Extended Producer Responsibility – creating a true circular economy for plastics packaging

With 59 million people in South Africa, there is enormous pressure to reduce the amount of packaging waste sent to our country’s landfills or which ends up as visible litter in the environment.

For this reason, DFFE will be implementing the new Section 18 Regulations to the Waste Act from 5 November 2021.

Watch the latest video below.

Reducing the number of plastic PRO’s

In the previous voluntary EPR landscape, South Africa had seven individual Producer Responsibility Organisations (PROs) who managed the EPR schemes for the various different packaging streams, namely PETCO, Polyco, the Polystyrene Association, Southern African Vinyls Association, The Glass Recycling Company, Fibre Circle and MetPac-SA.

Polyco and VinylLoop Merger

Under the new mandatory EPR, VinylLoop (SAVA’s EPR division set up to deal with PVC packaging waste) has amalgamated with Polyco from the 1st of September 2021.

This merger between Polyco and VinylLoop does not mean that SAVA will cease to exist. As the focus of the new legislation is on packaging waste (of which PVC forms less than 2%) SAVA will continue with its activities and focus on product stewardship, promoting the use of vinyl products and protecting the local markets – the majority of which are in long-term applications such as building, construction, medical applications, footwear and clothing etc.

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Growth in South Africa’s population and increased urbanisation has led to an increase in per capita waste generation. This places stress on current landfills and results in litter in the environment. As a pro-active response to the growing national concern around waste and its impact on society and the environment, South Africa has recently published the Section 18 Regulations to the National Environmental Management: Waste Act on 5 November 2020, which refers to the Extended Producer Responsibility (EPR) aspect of the National Environmental Management Waste Act (NEMWA). The regulations came into effect on 5 May 2021. This new legislation makes EPR mandatory for all producers and importers of packaging. It changes how producers, brand owners, retailers and importers design, make, sell and keep their products in the recycling loop as far as is practicably possible. Any company or brand that makes or imports any form of plastic packaging for distribution is required to pay an EPR fee per tonne. Strict targets have been set by Government, for yearly collection and recycling, that need to be met over the next five years. EPR will see an investment in collection infrastructure. Not only will this provide consumers with more convenient recycling facilities, but a concerted recovery effort at the pre-consumer or post-industrial phase. Intensive consumer awareness campaigns will also help to drive behaviour change. All companies involved in the value chain must work together to ensure that less waste goes to landfill.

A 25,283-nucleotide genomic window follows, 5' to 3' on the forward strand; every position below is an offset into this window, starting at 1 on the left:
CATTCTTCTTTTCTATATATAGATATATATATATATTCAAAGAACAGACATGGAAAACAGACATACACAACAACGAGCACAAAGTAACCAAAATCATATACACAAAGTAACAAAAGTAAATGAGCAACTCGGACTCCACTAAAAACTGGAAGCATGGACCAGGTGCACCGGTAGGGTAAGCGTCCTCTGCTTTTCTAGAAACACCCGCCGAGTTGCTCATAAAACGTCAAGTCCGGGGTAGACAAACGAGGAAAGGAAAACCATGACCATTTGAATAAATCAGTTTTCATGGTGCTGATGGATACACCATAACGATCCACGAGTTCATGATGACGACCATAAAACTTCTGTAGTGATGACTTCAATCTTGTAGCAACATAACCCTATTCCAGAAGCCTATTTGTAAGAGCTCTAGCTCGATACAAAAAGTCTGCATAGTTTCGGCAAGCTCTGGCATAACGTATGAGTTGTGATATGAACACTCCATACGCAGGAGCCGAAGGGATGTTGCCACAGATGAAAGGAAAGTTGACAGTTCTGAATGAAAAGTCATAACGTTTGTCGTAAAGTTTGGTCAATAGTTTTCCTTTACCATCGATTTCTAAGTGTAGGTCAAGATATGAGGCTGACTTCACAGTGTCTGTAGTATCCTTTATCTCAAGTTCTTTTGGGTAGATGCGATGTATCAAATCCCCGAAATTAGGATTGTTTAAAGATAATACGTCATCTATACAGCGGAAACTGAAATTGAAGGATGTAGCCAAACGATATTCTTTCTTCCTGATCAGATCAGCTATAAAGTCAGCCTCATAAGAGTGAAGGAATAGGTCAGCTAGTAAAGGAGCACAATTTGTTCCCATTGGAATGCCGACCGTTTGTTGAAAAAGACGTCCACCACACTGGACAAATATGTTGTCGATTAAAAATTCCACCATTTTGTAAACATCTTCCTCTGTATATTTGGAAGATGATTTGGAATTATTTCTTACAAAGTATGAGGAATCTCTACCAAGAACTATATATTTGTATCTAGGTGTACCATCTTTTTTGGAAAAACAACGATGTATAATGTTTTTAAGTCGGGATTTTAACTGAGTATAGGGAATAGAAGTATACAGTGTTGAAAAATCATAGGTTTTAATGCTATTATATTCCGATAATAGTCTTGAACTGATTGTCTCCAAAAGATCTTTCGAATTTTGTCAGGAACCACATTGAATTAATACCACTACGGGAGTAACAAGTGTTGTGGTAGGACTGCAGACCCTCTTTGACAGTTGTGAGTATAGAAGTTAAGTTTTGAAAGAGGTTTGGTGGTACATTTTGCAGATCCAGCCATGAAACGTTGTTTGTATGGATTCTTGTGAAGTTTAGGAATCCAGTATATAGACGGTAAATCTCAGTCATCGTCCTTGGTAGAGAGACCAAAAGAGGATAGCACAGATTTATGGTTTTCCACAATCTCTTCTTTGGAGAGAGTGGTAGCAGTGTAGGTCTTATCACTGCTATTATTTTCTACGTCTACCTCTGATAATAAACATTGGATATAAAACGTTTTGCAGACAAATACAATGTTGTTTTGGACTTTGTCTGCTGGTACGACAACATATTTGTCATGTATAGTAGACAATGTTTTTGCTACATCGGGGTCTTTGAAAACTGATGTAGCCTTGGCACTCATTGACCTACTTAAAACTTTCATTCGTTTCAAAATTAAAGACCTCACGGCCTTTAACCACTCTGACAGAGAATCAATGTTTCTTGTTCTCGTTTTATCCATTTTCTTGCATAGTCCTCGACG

Instead of supporting the outdated, linear approach of producing, using and discarding plastic packaging waste that continues to hold value after it has been used, our focus is now on developing a true circular economy within South Africa – where the value of waste is never lost but is kept within the economy by ensuring that these materials are reused and recycled into many new and useful materials. Luckily, South Africa’s plastics industry is well positioned for this next stage of environmental legislation. We have four voluntary, industry-led PRO’s that have been running for many years now and have impressive track-records of collection and recycling successes, namely PETCO for PET, Polyco for polyolefins (PP, HDPE, LDPE/LLDPE and Multi-layer), the Polystyrene Association for polystyrene, Southern African Vinyls Association for PVC. Each of these PROs collect voluntary EPR fees from their members and use the revenue they generate to support the collection, sorting and recycling of recyclable materials by informal waste pickers, small and medium-sized collectors and large-scale mechanical recyclers. The new Section 18 regulations are a welcome step forward towards a more collaborative approach between government and industry. As an industry, we are committed to continue working closely with government as this process unfolds. We urge you to start the process now by engaging with the relevant plastics industry PRO’s. Reporting against the gazetted targets starts in Jan 2022.

NEM (National Environmental Management) WASTE ACT SECTION 18

PLASTIC – PRODUCERS|BRAND OWNERS|RETAILERS|IMPORTERS

The following are required for producers:

  • Existing producers to register with the Department of Environment, Forestry and Fisheries from 5 May and no later than 5 November 2021 (as per the amended EPR regulations released on 15 January 2021).
  • Join or form an EPR scheme that includes the entire value chain. Be accountable for the operation and performance of an EPR scheme.
  • Pay the appropriate fees to the EPR scheme.
  • Fulfil monitoring and reporting obligations – to begin Q1 2022.
Polyco will now be the EPR for polystyrene and vinyls as well.
Tel:  +27 21 276 2096
 
Tel:  +27 11 615 8875

Other Waste Stream PROs